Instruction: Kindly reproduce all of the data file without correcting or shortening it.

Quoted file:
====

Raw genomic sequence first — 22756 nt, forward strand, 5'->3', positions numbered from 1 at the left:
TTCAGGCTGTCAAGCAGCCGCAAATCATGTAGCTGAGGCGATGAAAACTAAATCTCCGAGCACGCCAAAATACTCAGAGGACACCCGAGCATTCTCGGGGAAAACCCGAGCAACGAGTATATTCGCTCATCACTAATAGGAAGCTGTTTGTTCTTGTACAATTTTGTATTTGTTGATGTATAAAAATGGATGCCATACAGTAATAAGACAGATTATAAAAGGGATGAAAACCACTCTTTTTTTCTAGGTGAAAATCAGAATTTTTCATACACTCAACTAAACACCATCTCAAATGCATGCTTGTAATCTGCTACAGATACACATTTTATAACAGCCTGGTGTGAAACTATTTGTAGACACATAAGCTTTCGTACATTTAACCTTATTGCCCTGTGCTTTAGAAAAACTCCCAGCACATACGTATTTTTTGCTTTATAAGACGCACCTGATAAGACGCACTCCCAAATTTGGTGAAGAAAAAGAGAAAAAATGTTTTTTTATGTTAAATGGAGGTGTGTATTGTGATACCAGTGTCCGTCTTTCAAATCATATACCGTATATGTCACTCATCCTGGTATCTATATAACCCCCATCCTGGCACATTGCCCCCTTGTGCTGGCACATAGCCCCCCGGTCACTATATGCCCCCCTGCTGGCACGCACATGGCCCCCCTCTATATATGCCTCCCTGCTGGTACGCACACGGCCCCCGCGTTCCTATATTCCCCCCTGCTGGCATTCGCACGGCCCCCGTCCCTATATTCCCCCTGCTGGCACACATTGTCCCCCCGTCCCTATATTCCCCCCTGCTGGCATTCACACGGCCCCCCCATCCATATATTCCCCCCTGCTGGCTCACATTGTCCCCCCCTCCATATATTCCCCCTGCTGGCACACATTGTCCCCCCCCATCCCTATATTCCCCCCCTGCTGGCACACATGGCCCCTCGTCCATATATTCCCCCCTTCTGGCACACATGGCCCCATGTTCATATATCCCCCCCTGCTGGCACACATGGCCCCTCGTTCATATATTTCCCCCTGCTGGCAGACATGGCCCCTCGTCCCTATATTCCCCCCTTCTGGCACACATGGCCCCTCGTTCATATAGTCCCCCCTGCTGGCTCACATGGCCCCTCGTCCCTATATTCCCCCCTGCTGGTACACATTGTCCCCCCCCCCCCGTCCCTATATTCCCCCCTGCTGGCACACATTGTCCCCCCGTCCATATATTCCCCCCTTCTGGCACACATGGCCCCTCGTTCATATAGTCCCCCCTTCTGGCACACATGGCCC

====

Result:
Raw genomic sequence first — 22756 nt, forward strand, 5'->3', positions numbered from 1 at the left:
TTCAGGCTGTCAAGCAGCCGCAAATCATGTAGCTGAGGCGATGAAAACTAAATCTCCGAGCACGCCAAAATACTCAGAGGACACCCGAGCATTCTCGGGGAAAACCCGAGCAACGAGTATATTCGCTCATCACTAATAGGAAGCTGTTTGTTCTTGTACAATTTTGTATTTGTTGATGTATAAAAATGGATGCCATACAGTAATAAGACAGATTATAAAAGGGATGAAAACCACTCTTTTTTTCTAGGTGAAAATCAGAATTTTTCATACACTCAACTAAACACCATCTCAAATGCATGCTTGTAATCTGCTACAGATACACATTTTATAACAGCCTGGTGTGAAACTATTTGTAGACACATAAGCTTTCGTACATTTAACCTTATTGCCCTGTGCTTTAGAAAAACTCCCAGCACATACGTATTTTTTGCTTTATAAGACGCACCTGATAAGACGCACTCCCAAATTTGGTGAAGAAAAAGAGAAAAAATGTTTTTTTATGTTAAATGGAGGTGTGTATTGTGATACCAGTGTCCGTCTTTCAAATCATATACCGTATATGTCACTCATCCTGGTATCTATATAACCCCCATCCTGGCACATTGCCCCCTTGTGCTGGCACATAGCCCCCCGGTCACTATATGCCCCCCTGCTGGCACGCACATGGCCCCCCTCTATATATGCCTCCCTGCTGGTACGCACACGGCCCCCGCGTTCCTATATTCCCCCCTGCTGGCATTCGCACGGCCCCCGTCCCTATATTCCCCCTGCTGGCACACATTGTCCCCCCGTCCCTATATTCCCCCCTGCTGGCATTCACACGGCCCCCCCATCCATATATTCCCCCCTGCTGGCTCACATTGTCCCCCCCTCCATATATTCCCCCTGCTGGCACACATTGTCCCCCCCCATCCCTATATTCCCCCCCTGCTGGCACACATGGCCCCTCGTCCATATATTCCCCCCTTCTGGCACACATGGCCCCATGTTCATATATCCCCCCCTGCTGGCACACATGGCCCCTCGTTCATATATTTCCCCCTGCTGGCAGACATGGCCCCTCGTCCCTATATTCCCCCCTTCTGGCACACATGGCCCCTCGTTCATATAGTCCCCCCTGCTGGCTCACATGGCCCCTCGTCCCTATATTCCCCCCTGCTGGTACACATTGTCCCCCCCCCCCCGTCCCTATATTCCCCCCTGCTGGCACACATTGTCCCCCCGTCCATATATTCCCCCCTTCTGGCACACATGGCCCCTCGTTCATATAGTCCCCCCTTCTGGCACACATGGCCC